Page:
Silas

How rare the bird is I may not say being the only specimen I have ever seen . . .
—John James Audubon

The first time he was caught, it was by his mother. Anne heard the sounds of bare footfall on the kitchen tiles late that evening and dressed herself in the hallway outside her bedroom, careful not to wake her husband. In the kitchen she found the screen door cracked open, a pair of jeans clumped in the yawn of the door. Stuffed down inside the jeans was a pair of her son’s underpants. Outside, on the first two steps, lay a pair of dirty socks, and on the last a wadded T-shirt.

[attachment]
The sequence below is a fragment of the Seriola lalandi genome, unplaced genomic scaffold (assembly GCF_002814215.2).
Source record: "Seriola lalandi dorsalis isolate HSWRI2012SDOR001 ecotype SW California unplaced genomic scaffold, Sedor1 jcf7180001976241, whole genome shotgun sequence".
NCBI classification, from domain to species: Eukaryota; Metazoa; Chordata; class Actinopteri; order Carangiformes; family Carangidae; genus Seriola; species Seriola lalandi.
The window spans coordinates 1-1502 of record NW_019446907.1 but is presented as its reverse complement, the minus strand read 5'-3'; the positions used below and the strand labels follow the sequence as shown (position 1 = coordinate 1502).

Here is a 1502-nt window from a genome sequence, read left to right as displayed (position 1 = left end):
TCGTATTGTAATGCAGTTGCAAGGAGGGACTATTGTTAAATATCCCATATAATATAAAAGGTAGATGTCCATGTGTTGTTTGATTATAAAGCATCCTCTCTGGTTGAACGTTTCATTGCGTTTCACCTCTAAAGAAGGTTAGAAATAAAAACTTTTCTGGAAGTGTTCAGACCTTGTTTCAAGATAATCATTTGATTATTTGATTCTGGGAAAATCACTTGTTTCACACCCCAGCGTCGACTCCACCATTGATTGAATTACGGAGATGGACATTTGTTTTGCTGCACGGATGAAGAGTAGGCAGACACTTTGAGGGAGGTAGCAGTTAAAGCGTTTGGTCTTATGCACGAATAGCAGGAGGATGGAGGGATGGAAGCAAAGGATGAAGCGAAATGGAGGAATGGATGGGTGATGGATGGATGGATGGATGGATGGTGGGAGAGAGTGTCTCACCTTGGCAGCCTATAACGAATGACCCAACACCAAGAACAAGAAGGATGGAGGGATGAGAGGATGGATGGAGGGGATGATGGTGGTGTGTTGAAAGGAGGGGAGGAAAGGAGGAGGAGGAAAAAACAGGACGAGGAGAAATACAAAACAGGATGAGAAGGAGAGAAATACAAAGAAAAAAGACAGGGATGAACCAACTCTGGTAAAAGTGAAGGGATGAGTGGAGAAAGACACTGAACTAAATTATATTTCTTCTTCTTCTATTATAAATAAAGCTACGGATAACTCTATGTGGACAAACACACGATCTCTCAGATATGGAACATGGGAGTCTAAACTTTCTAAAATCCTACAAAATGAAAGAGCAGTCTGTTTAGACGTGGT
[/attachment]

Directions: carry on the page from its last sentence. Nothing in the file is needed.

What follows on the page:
She turned off the light in the kitchen then went into the living room. She looked out behind the house into the dim grove, and there was nothing. The deep rows of pecans fell away and converged farther than her eyes could follow. At the front of the house she put her face to the window, cupping her hands against the cold glass, and for a moment saw nothing. And then, out by the road, outlined in the scant moonlight, was her son, standing there without a stitch of clothing on.

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